Methodological quality of the review: Medium confidence
Author: Jampel HD, Friedman DS, Lubomski LH, Kempen JH, Quigley H, Congdon N, Levkovitch-Verbin H, Robinson KA, Bass EB.
Region: Details not provided
Sector: Combined cataract and glaucoma surgery.
Sub-sector: Intraocular Pressure after combined surgery.
Type of cataract: Age-related cataract
Equity focus: None specified
Review type: Effectiveness Review
Quantitative synthesis method: Narrative analysis
Qualitative synthesis methods: Not applicable
Authors noted that there are still a number of questions around the surgical management of coexisting cataract and glaucoma, including the efficacy for patients of combined cataract and glaucoma surgery, the efficacy of staged procedures versus combined procedures, the extent to which antifibrosis agents are beneficial, the benefits of one technique of cataract extraction over another, the timing of the procedures and the anatomic location of the operation (one site versus two site).
To analyse the literature pertaining to the techniques used in combined cataract and glaucoma surgery, including the technique of cataract extraction, the timing of the surgery (staged procedure versus combined procedure), the anatomic location of the operation, and the use of antifibrosis agents.
33 studies were included in the review consisting of controlled trials, cohort studies, case-control studies and case series, all addressing the management of patients with co-existing cataract and glaucoma.
Two high-quality randomized controlled trials showed a non-statistically significant trend for lower intraocular pressure (IOP) with mitomycin-C (MMC). Nevertheless, authors concluded that a small (2-4 mmHg) benefit was observed from the use of MMC in combined cataract and glaucoma surgery. Six out of the seven studies assessing the effect of postoperative the chemotherapy drug 5-FU found that 5-FU does not improve IOP lowering effect of combined cataract and glaucoma surgery.
Authors found that two-site surgery provides slightly lower IOP (1-2 mmHg) than one-site surgery. IOP is lowered more (1-2 mmHg) when phacoemulsification rather than nuclear expression is used in combined cataract and glaucoma surgery, although the evidence identified for this result was assessed as weak. Authors also concluded that there was insufficient evidence to assess the efficacy of staged or combined procedures or that assess alternative glaucoma procedures versus trabeculectomy in combined procedures.
Further research is necessary to investigate: whether IOP would be lower if glaucoma surgery is performed first followed by cataract extraction rather than combined surgery; to quantify the number of eyes that will not require cataract surgery; and to determine the effects on quality of life on undergoing the two procedures. Authors also note that further reviews would benefit from the inclusion of non-English language articles.
Authors included studies comprising randomized controlled trials, cohort studies and case-control studies looking at adult patients with glaucoma undergoing surgery for either cataract or primary open-angle or closed angle glaucoma. Outcomes included the operation performed, the surgical location of the trabeculectomy incision, the antifibrosis agent used, iris manipulation, postoperative medications and method of cataract extraction.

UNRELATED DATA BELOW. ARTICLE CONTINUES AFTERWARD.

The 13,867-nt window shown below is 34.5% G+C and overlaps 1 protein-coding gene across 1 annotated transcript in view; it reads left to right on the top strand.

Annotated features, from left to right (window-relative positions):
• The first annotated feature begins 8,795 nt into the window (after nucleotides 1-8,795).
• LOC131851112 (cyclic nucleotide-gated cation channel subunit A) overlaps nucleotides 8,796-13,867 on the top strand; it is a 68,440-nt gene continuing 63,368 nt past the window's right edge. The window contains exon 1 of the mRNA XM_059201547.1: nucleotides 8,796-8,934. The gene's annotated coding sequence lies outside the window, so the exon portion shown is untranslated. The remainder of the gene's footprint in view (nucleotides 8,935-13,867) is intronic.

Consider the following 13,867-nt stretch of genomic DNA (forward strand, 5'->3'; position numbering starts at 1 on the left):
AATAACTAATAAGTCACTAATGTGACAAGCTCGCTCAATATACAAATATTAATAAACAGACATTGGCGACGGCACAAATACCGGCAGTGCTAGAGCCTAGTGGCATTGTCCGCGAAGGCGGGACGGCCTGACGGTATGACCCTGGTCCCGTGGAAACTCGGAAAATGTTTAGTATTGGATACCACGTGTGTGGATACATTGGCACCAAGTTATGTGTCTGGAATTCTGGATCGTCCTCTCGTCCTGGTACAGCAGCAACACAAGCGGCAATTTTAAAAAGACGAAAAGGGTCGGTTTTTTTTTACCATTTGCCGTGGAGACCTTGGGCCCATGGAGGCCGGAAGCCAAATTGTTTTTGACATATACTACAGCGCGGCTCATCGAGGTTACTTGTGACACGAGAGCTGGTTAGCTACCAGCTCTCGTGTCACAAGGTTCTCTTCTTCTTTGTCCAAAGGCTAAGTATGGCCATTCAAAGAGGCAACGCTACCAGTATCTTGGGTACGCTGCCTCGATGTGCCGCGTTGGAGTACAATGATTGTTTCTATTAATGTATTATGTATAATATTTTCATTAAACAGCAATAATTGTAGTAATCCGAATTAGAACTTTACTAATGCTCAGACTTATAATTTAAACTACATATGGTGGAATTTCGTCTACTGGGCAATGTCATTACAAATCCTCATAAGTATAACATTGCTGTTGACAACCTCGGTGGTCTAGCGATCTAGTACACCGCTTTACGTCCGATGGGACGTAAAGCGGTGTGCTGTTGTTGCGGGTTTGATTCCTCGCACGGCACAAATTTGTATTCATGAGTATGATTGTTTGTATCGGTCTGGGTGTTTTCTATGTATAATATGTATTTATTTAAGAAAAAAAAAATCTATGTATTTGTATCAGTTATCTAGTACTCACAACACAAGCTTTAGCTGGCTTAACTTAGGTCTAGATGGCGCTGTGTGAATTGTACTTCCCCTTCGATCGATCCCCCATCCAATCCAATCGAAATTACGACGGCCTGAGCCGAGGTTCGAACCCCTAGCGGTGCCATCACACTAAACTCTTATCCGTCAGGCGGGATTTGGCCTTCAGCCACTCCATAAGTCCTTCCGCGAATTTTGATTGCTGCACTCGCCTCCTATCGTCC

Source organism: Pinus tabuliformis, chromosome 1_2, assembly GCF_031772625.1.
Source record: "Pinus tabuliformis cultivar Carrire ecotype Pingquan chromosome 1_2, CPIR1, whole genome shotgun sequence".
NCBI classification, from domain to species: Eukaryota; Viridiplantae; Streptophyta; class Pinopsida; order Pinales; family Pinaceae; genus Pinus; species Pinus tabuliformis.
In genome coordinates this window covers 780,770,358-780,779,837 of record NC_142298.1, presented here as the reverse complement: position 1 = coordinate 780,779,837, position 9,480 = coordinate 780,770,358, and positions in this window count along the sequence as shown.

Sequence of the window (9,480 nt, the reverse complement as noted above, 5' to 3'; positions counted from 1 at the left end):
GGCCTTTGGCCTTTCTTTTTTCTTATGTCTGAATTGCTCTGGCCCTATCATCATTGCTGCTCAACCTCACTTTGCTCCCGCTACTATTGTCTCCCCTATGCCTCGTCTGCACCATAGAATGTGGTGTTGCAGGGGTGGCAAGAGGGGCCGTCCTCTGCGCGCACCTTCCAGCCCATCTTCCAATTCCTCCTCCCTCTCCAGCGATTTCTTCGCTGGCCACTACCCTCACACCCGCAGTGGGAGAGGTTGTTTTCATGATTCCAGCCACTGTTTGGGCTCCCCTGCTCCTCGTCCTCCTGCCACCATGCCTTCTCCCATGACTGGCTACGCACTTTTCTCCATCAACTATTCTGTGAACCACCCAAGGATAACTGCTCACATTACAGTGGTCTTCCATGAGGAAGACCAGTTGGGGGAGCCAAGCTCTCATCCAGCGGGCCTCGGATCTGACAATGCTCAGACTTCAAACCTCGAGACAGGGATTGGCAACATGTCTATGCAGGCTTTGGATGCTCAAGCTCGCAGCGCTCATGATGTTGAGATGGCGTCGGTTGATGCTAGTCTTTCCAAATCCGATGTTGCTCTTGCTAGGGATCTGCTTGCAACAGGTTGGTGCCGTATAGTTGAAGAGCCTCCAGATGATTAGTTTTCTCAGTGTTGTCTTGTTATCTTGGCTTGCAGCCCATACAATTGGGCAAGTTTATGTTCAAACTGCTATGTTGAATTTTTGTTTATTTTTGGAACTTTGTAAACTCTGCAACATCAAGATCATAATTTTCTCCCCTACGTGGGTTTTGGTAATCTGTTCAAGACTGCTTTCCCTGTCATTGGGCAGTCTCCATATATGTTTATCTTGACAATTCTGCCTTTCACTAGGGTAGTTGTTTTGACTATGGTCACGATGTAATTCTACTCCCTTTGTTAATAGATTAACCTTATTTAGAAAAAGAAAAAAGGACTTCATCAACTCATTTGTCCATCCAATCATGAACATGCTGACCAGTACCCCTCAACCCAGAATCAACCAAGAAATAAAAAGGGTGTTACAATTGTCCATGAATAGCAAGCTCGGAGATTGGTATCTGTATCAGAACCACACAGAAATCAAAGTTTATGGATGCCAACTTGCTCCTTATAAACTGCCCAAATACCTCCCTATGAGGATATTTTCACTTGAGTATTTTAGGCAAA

Authors searched PUBMED and CENTRAL (1964-July 2000) as well as six ophthalmology journals, restricting to studies written in English. The abstracts off all identified studies were independently reviewed by two members of the study, but it is not clear if data extraction was conducted independently. Quality scores were only calculated for controlled trials and cohort studies, based on the method used in the Evidence report on anaesthesia management during cataract surgery. The entire team assigned an evidence grade to the conclusions reached about each study question. The mean overall study quality score was 53%.
The authors do not discuss the applicability or external validity of the results of the review although they acknowledge which results are based on stronger, more robust evidence making those results more relevant.
The geographical location of the studies was not addressed by the authors.
This review was based on a partially comprehensive search of the literature. Although covering relevant databases and references lists in included studies, authors/experts were not contacted for additional relevant studies, and searches were restricted to published studies written in English. Authors noted that including articles written in English was a limitation of this review, and that relevant articles in other languages may have been omitted and if these were included than conclusions of this review may have been altered. The abstracts of all identified citations were independently reviewed by two authors, but it was not clear if data extraction was conducted independently.
In terms of findings, it was noted that the impact of different techniques on visual field, visual function and quality of life measures were not explored in the review and that further investigation into patient function would be beneficial. Authors conducted a narrative synthesis of the results, which seems appropriate given the variety of types of studies included in the review. Authors acknowledged all limitations of this review and do not draw any strong policy conclusions, thus, there was a medium confidence in the conclusions about the effects of this review.
Jampel HD, Friedman DS, Lubomski LH, Kempen JH, Quigley H, Congdon N, Levkovitch-Verbin H, Robinson KA, Bass EB. Effect of Technique on Intraocular Pressure after Combined Cataract and Glaucoma Surgery: An Evidence Based Review. Ophthalmology. 2002;109(12):2215-24.